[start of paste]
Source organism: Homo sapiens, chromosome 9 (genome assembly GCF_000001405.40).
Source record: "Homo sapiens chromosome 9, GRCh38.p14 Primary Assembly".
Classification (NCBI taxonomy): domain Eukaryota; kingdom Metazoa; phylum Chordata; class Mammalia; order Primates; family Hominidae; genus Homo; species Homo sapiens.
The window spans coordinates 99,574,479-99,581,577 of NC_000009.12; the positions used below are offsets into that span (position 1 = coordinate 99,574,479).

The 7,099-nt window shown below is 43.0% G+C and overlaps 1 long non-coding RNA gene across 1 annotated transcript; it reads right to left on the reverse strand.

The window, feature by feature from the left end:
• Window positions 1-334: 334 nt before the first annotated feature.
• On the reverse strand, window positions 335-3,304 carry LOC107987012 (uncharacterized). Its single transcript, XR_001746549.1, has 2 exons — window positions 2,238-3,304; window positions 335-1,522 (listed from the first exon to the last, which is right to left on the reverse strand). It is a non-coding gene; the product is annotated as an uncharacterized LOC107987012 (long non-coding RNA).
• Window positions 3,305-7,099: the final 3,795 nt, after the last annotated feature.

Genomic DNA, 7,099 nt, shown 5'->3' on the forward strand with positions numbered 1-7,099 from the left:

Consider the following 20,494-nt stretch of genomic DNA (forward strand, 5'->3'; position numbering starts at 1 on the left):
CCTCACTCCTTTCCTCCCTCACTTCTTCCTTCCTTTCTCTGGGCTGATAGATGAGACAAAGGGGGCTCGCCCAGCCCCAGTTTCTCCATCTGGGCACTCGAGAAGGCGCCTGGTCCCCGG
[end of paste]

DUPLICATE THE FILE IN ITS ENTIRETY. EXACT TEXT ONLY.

Source organism: Homo sapiens, chromosome 9 (genome assembly GCF_000001405.40).
Source record: "Homo sapiens chromosome 9, GRCh38.p14 Primary Assembly".
Classification (NCBI taxonomy): domain Eukaryota; kingdom Metazoa; phylum Chordata; class Mammalia; order Primates; family Hominidae; genus Homo; species Homo sapiens.
The window spans coordinates 99,574,479-99,581,577 of NC_000009.12; the positions used below are offsets into that span (position 1 = coordinate 99,574,479).

The 7,099-nt window shown below is 43.0% G+C and overlaps 1 long non-coding RNA gene across 1 annotated transcript; it reads right to left on the reverse strand.

The window, feature by feature from the left end:
• Window positions 1-334: 334 nt before the first annotated feature.
• On the reverse strand, window positions 335-3,304 carry LOC107987012 (uncharacterized). Its single transcript, XR_001746549.1, has 2 exons — window positions 2,238-3,304; window positions 335-1,522 (listed from the first exon to the last, which is right to left on the reverse strand). It is a non-coding gene; the product is annotated as an uncharacterized LOC107987012 (long non-coding RNA).
• Window positions 3,305-7,099: the final 3,795 nt, after the last annotated feature.

Genomic DNA, 7,099 nt, shown 5'->3' on the forward strand with positions numbered 1-7,099 from the left:

Consider the following 20,494-nt stretch of genomic DNA (forward strand, 5'->3'; position numbering starts at 1 on the left):
CCTCACTCCTTTCCTCCCTCACTTCTTCCTTCCTTTCTCTGGGCTGATAGATGAGACAAAGGGGGCTCGCCCAGCCCCAGTTTCTCCATCTGGGCACTCGAGAAGGCGCCTGGTCCCCGG